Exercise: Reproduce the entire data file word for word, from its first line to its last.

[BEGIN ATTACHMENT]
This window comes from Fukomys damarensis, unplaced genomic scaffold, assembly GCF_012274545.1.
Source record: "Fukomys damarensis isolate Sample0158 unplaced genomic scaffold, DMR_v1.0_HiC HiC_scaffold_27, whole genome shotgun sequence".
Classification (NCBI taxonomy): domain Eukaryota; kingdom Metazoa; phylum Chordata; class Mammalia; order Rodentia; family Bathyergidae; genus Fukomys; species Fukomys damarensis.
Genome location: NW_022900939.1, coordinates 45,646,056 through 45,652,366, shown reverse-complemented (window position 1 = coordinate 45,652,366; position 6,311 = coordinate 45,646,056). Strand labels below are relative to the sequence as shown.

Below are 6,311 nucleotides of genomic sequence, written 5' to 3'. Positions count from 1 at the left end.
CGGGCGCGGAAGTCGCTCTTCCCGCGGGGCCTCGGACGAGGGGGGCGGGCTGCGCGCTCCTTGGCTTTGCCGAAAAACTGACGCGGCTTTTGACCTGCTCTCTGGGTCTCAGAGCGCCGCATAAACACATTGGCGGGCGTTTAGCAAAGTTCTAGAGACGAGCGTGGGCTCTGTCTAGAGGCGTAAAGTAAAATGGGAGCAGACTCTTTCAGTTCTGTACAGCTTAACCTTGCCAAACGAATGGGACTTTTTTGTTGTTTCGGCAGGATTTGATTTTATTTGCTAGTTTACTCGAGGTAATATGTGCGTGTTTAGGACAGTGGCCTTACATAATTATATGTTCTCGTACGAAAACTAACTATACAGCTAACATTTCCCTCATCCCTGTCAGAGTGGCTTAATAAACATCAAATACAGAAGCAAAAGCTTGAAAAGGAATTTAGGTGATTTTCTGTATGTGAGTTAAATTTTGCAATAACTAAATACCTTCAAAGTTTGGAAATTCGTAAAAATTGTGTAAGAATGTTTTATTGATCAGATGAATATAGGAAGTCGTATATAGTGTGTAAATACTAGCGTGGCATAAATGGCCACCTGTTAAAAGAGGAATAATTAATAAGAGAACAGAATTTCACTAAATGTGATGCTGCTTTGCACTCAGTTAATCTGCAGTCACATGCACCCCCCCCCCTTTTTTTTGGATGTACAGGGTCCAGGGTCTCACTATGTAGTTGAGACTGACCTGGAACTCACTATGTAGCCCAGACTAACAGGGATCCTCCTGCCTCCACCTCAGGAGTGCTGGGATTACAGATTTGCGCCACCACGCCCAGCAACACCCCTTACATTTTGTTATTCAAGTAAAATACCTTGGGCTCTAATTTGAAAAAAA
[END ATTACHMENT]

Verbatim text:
This window comes from Fukomys damarensis, unplaced genomic scaffold, assembly GCF_012274545.1.
Source record: "Fukomys damarensis isolate Sample0158 unplaced genomic scaffold, DMR_v1.0_HiC HiC_scaffold_27, whole genome shotgun sequence".
Classification (NCBI taxonomy): domain Eukaryota; kingdom Metazoa; phylum Chordata; class Mammalia; order Rodentia; family Bathyergidae; genus Fukomys; species Fukomys damarensis.
Genome location: NW_022900939.1, coordinates 45,646,056 through 45,652,366, shown reverse-complemented (window position 1 = coordinate 45,652,366; position 6,311 = coordinate 45,646,056). Strand labels below are relative to the sequence as shown.

Below are 6,311 nucleotides of genomic sequence, written 5' to 3'. Positions count from 1 at the left end.
CGGGCGCGGAAGTCGCTCTTCCCGCGGGGCCTCGGACGAGGGGGGCGGGCTGCGCGCTCCTTGGCTTTGCCGAAAAACTGACGCGGCTTTTGACCTGCTCTCTGGGTCTCAGAGCGCCGCATAAACACATTGGCGGGCGTTTAGCAAAGTTCTAGAGACGAGCGTGGGCTCTGTCTAGAGGCGTAAAGTAAAATGGGAGCAGACTCTTTCAGTTCTGTACAGCTTAACCTTGCCAAACGAATGGGACTTTTTTGTTGTTTCGGCAGGATTTGATTTTATTTGCTAGTTTACTCGAGGTAATATGTGCGTGTTTAGGACAGTGGCCTTACATAATTATATGTTCTCGTACGAAAACTAACTATACAGCTAACATTTCCCTCATCCCTGTCAGAGTGGCTTAATAAACATCAAATACAGAAGCAAAAGCTTGAAAAGGAATTTAGGTGATTTTCTGTATGTGAGTTAAATTTTGCAATAACTAAATACCTTCAAAGTTTGGAAATTCGTAAAAATTGTGTAAGAATGTTTTATTGATCAGATGAATATAGGAAGTCGTATATAGTGTGTAAATACTAGCGTGGCATAAATGGCCACCTGTTAAAAGAGGAATAATTAATAAGAGAACAGAATTTCACTAAATGTGATGCTGCTTTGCACTCAGTTAATCTGCAGTCACATGCACCCCCCCCCCTTTTTTTTGGATGTACAGGGTCCAGGGTCTCACTATGTAGTTGAGACTGACCTGGAACTCACTATGTAGCCCAGACTAACAGGGATCCTCCTGCCTCCACCTCAGGAGTGCTGGGATTACAGATTTGCGCCACCACGCCCAGCAACACCCCTTACATTTTGTTATTCAAGTAAAATACCTTGGGCTCTAATTTGAAAAAAA